Making Gains: September is Childhood Cancer Awareness Month

Published 2:58 pm Wednesday, September 29, 2021

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Editor’s Note: This article originally appeared in the 2021 Chilton County Wellness magazine. Copies are available at our office, 1109 Seventh St. N. in Clanton. 

Cancer can be an intimidating diagnosis at any age. Receiving a cancer diagnosis for one’s child can be especially difficult.

September is Childhood Cancer Awareness Month, and cancer-oriented organizations are looking to share information and support patients and families.

This year, aTeam Ministries in Homewood, which offers support to patients and their families facing a childhood cancer diagnosis, is encouraging Alabama residents to be a part of Childhood Cancer Awareness Month by praying for and encouraging patients and families. The ministry is creating opportunities to get cards of encouragement to children battling cancer. Cards can be mailed or delivered to 1809 Oxmoor Road, Homewood, AL 35209. More information is available at

According to the American Cancer Society, the most common childhood cancers are “leukemia, brain and spinal cord tumors, Neuroblastoma, Wilms tumor, Lymphoma (including both Hodgkin and non-Hodgkin), Rhabdomyosarcoma, Retinoblastoma, Bone cancer (including osteosarcoma and Ewing sarcoma).”

“Unlike many cancers found in adults, lifestyle-related risk factors (such as diet and exercise) don’t play much of a role in a child’s risk of getting cancer,” according to ACS’s Childhood Cancer Fact Sheet. “A few environmental factors, such as radiation exposure, have been linked with an increased risk of some childhood cancers. But in some cases, exposure to radiation might be unavoidable, such as when a child needs radiation therapy to treat another cancer. If your child does develop cancer, it’s important to know that it’s extremely unlikely there is anything you or your child could have done to prevent it.”

Research has led to more advanced medical treatment of childhood cancer in recent years, leading to better outcomes for patients.

Chilton County has several childhood cancer survivors. In 2019, West End Baptist Church joined the American Cancer Society’s #GoldTogether campaign with its Going #GoldTogether for God’s Children Relay for Life team in honor of childhood cancer survivors.

“ACS has asked several communities to focus on childhood cancer and since through our church we’ve had four different children to battle — and win over — childhood cancer, we asked could we be that childhood cancer team,” organizer Sunny Mays said in an interview at the time. “So, we created a new team.”

“Because of major treatment advances in recent decades, 84% of children with cancer now survive five years or more,” according to the American Cancer Society. “Overall, this is a huge increase since the mid-1970s, when the 5-year survival rate was about 58%. Substantial progress has been made against the most common types of pediatric cancers, boosting overall survival rates.”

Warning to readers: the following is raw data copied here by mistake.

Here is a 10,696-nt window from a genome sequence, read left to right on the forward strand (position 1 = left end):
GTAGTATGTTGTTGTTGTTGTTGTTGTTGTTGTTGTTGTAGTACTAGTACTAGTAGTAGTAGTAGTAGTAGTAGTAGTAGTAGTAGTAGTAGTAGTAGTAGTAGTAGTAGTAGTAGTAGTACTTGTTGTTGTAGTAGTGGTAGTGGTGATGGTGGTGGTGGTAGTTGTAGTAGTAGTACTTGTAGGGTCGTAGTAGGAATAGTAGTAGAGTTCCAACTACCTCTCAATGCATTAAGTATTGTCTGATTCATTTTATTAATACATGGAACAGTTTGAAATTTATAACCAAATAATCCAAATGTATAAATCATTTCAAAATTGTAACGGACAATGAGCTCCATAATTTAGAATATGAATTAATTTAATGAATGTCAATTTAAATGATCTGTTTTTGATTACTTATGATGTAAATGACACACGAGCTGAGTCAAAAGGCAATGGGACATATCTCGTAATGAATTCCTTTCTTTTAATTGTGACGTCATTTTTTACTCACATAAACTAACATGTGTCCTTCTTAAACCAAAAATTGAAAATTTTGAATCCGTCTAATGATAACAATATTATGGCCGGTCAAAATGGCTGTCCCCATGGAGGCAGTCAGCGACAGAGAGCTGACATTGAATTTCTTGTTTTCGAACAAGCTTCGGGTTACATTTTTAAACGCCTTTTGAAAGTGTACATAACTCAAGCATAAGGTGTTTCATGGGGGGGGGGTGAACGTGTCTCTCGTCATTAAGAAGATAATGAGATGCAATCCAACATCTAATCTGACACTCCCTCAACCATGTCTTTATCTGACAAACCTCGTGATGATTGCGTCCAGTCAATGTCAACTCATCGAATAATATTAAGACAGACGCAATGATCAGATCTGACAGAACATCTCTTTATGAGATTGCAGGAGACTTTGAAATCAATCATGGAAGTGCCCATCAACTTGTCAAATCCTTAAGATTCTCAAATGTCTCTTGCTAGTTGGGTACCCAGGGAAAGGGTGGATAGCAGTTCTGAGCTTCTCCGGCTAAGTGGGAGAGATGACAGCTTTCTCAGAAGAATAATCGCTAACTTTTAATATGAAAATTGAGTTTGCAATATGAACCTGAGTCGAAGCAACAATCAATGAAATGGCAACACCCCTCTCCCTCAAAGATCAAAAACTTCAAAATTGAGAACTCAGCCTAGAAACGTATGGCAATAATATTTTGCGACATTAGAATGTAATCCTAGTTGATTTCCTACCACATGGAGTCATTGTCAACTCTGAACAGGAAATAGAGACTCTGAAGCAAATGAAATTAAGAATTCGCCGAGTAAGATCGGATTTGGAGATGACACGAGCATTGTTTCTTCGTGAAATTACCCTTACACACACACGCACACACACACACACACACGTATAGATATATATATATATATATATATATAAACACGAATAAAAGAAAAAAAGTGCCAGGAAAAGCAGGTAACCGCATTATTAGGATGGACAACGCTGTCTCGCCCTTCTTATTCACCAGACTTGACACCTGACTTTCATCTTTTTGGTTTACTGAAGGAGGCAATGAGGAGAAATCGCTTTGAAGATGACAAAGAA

Fortunately, many childhood cancers are found in the early stages.

“Cancer in children is not common, but it’s important to schedule regular health checkups and have your child checked by a doctor if they have unusual signs or symptoms that do not go away, such as: An unusual lump or swelling, unexplained paleness or loss of energy, easy bruising or bleeding, an ongoing pain in one area of the body, limping, unexplained fever or illness that doesn’t go away, frequent headaches, often with vomiting, sudden eye or vision changes, sudden unexplained weight loss,” according to the American Cancer Society. “Most of these symptoms are likely to be caused by something other than cancer, such as an injury or infection. Still, if your child has any of these symptoms, see a doctor so that the cause can be found and treated, if needed.”

The closest hospital for Chilton County childhood cancer patients is Children’s of Alabama.

“In Chilton County to be such a small community, you have absolutely a much proportionately higher number of children in this county who have or have had cancer,” Kellie Reece of Smile-A-Mile said in a presentation to a Clanton civic club last year.

Smile-A-Mile offers programs for patients at Children’s of Alabama and funds a Pediatric Hematology/ Oncology Fellow in training with the UAB Division of Pediatric Hematology/Oncology. The organization offers camps in the summer time to give patients the chance to enjoy a fun time despite their diagnosis. A separate camp for siblings is also offered. More information is available at smileamile. com.

To find out more about childhood cancer visit childhood.